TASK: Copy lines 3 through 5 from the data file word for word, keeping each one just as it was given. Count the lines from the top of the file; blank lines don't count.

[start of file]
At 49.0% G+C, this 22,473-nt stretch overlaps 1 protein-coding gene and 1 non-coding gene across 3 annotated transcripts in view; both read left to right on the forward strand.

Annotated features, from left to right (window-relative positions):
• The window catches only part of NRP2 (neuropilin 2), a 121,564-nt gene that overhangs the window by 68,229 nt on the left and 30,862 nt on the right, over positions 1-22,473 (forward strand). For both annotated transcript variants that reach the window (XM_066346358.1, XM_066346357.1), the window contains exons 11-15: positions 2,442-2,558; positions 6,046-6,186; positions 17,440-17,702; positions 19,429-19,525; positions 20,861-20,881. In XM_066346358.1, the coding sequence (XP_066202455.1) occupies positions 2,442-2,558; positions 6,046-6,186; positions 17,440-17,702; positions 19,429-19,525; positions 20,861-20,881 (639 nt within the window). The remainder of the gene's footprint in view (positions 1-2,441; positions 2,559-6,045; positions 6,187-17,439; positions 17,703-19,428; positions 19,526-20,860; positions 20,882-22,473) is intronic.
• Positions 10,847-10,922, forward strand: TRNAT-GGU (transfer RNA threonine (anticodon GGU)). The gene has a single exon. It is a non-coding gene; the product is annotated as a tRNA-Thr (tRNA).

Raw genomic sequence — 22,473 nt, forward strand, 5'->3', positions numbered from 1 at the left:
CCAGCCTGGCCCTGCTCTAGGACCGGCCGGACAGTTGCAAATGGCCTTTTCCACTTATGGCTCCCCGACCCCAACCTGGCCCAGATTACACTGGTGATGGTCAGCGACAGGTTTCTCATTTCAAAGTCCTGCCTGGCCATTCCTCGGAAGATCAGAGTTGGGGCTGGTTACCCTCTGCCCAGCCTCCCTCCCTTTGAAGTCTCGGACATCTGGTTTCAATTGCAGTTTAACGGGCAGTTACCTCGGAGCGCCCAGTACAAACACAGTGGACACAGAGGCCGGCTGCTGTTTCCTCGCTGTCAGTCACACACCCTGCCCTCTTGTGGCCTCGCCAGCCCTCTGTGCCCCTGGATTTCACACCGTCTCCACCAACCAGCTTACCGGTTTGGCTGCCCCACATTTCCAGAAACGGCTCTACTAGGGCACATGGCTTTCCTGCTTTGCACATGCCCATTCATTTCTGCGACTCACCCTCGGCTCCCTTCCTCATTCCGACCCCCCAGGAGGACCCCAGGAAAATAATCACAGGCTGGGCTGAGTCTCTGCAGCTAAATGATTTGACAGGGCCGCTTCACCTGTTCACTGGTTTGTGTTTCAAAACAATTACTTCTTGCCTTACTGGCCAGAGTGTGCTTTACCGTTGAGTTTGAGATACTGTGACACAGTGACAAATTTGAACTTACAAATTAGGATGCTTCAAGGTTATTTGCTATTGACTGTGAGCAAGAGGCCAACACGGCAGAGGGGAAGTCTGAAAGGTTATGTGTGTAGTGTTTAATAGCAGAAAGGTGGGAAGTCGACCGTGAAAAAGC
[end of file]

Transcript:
• The window catches only part of NRP2 (neuropilin 2), a 121,564-nt gene that overhangs the window by 68,229 nt on the left and 30,862 nt on the right, over positions 1-22,473 (forward strand). For both annotated transcript variants that reach the window (XM_066346358.1, XM_066346357.1), the window contains exons 11-15: positions 2,442-2,558; positions 6,046-6,186; positions 17,440-17,702; positions 19,429-19,525; positions 20,861-20,881. In XM_066346358.1, the coding sequence (XP_066202455.1) occupies positions 2,442-2,558; positions 6,046-6,186; positions 17,440-17,702; positions 19,429-19,525; positions 20,861-20,881 (639 nt within the window). The remainder of the gene's footprint in view (positions 1-2,441; positions 2,559-6,045; positions 6,187-17,439; positions 17,703-19,428; positions 19,526-20,860; positions 20,882-22,473) is intronic.
• Positions 10,847-10,922, forward strand: TRNAT-GGU (transfer RNA threonine (anticodon GGU)). The gene has a single exon. It is a non-coding gene; the product is annotated as a tRNA-Thr (tRNA).

Raw genomic sequence — 22,473 nt, forward strand, 5'->3', positions numbered from 1 at the left: